KERRI Kahl is so fascinated by crop circles she recently made a trip to England to see and study them for herself.
Now she is hoping to form a group in Bundaberg to study the phenomenon and exchange information on these mysterious artefacts.
Crop circles are intricate patterns that appear in cultivated fields in many countries, with no real evidence of who or what is responsible for them.
Although they started out as simple circular patterns the crop circles have become increasingly intricate, involving multiple circles and elaborate pictograms.
Ms Kahl said she accepted that some of the circles had been made by hoaxers.
“Some have been made by men, but on those you can actually see where the boards have been pushed around and the marks on the plants,” she said.
“But in the real ones you can actually see how the corn stalks have been braided and weaved.”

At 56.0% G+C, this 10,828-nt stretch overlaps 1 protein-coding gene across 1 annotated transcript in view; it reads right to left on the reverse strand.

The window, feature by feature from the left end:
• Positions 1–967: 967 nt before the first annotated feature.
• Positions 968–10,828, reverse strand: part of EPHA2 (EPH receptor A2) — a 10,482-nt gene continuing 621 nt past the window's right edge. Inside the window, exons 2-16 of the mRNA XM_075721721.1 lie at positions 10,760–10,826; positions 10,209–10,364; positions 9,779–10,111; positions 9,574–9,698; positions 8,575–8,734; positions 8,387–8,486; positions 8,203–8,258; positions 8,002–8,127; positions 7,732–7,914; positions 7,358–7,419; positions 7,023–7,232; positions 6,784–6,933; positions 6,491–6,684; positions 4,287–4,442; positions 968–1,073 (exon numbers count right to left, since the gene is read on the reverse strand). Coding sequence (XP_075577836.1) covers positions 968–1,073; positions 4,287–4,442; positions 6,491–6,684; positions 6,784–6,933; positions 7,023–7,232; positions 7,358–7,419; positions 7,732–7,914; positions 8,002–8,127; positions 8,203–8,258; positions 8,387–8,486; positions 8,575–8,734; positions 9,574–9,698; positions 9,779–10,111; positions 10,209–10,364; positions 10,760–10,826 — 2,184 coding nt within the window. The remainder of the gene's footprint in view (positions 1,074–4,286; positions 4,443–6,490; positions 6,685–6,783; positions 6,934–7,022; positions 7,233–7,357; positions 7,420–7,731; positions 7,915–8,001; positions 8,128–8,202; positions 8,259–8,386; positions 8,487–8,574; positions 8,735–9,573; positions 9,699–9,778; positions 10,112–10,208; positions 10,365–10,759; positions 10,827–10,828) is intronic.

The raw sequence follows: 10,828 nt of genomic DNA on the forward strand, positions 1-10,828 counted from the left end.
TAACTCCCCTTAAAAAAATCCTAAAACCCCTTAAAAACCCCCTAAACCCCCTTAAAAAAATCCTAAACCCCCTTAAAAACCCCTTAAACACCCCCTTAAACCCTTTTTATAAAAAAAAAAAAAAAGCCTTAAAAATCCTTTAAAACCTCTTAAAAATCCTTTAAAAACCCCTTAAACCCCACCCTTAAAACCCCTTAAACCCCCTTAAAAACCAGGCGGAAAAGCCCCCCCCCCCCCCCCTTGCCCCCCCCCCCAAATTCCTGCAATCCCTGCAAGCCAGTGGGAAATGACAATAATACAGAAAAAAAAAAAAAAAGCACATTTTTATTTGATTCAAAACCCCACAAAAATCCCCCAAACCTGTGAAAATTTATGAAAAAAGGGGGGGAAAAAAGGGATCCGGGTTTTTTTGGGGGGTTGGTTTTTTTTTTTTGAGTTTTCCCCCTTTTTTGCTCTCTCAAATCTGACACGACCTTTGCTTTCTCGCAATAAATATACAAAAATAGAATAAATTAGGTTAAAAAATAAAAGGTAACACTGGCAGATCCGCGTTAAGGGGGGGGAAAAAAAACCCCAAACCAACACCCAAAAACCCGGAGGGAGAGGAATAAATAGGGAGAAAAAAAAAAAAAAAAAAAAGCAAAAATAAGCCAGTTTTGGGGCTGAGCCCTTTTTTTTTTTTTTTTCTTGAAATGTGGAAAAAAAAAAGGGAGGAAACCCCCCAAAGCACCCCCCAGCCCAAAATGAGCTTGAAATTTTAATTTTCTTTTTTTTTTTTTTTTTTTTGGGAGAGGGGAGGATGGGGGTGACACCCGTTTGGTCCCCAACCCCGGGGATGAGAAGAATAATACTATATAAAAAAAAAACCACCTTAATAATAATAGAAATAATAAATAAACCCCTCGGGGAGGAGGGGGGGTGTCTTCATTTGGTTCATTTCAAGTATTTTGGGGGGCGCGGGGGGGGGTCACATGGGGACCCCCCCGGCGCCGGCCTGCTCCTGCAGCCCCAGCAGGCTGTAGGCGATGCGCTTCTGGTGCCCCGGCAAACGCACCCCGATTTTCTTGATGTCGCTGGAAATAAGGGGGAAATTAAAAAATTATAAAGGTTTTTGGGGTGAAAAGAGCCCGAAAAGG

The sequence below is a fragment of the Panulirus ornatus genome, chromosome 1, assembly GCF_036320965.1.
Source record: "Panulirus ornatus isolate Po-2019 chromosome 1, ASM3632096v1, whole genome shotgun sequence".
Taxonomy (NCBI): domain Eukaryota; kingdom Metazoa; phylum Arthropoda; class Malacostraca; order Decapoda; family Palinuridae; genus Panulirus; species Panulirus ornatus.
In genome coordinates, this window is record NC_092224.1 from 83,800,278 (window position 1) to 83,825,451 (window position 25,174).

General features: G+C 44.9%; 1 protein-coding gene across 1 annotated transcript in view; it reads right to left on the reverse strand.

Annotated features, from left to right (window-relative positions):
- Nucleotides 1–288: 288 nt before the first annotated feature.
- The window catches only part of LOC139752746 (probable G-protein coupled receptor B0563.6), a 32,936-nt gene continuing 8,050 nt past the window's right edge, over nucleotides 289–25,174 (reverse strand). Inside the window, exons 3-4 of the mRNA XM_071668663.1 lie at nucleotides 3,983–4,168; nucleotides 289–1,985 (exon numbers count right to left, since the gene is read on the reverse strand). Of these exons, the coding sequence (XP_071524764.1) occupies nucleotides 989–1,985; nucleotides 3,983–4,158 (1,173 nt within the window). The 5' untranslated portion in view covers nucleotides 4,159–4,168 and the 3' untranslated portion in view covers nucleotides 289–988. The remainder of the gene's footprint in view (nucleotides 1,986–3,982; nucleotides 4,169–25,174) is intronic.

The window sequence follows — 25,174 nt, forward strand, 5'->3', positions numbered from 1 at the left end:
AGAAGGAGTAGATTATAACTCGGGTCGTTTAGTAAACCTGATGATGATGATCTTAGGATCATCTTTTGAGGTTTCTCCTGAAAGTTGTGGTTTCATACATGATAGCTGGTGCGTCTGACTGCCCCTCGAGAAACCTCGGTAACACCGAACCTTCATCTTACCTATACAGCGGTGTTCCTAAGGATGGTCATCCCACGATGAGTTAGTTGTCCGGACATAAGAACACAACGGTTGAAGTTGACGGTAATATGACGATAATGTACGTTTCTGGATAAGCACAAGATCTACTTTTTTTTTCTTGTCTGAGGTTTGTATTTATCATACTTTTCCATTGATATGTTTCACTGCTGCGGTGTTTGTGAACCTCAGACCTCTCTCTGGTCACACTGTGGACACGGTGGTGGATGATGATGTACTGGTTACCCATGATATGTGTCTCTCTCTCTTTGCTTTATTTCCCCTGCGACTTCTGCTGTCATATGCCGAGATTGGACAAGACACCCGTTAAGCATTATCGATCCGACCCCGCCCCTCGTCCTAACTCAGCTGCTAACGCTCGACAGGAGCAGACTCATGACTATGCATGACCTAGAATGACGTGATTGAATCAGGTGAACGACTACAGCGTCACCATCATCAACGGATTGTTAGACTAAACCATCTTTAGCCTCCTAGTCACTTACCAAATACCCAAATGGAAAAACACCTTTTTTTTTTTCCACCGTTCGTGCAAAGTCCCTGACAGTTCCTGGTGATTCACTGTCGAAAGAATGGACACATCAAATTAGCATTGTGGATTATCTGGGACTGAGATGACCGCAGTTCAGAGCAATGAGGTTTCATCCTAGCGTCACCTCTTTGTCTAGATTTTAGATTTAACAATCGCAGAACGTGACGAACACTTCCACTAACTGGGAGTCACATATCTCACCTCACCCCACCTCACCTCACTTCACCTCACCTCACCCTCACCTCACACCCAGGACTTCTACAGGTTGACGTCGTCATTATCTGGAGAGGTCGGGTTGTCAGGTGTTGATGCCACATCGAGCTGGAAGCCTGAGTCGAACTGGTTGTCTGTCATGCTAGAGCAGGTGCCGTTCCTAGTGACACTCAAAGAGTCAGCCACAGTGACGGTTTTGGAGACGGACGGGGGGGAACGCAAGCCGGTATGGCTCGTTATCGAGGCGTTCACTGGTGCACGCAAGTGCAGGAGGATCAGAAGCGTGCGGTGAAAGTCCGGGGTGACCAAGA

Ms Kahl said some of the crop circles were very large, three to five football fields long.
“When we were there the army was set up next to it and had helicopters flying over,” she said.
“It looked to me like they were keeping an eye on it.”
Ms Kahl said she had no idea what made the crop circles.
“What they've been trying to prove is whether it's extraterrestrials or just some sort of energy from the Earth,” she said.
Ms Kahl, who practises Reiki and crystal energy healing, said she visited several crop circles near Stonehenge because she believed they were all linked.
Ms Kahl said she planned to advertise for anyone else in the Bundaberg region who was interested in the phenomenon to contact her.
“I believe if you visualise something long enough it will happen. I'm now going to envision going over there in two years with a group from Bundaberg to study the crop circles further,” she said.
One of the earliest reports was in Lyon in 815AD, and a late 16th Century woodcut depicts the devil mowing a field into patterns.
They began to appear in significant numbers in the fields of southern England in the mid-1970s.
Early circles were quite simple, and simply appeared, overnight, in fields of wheat, rape, oat and barley.
The crops are flattened, the stalks bent but not broken.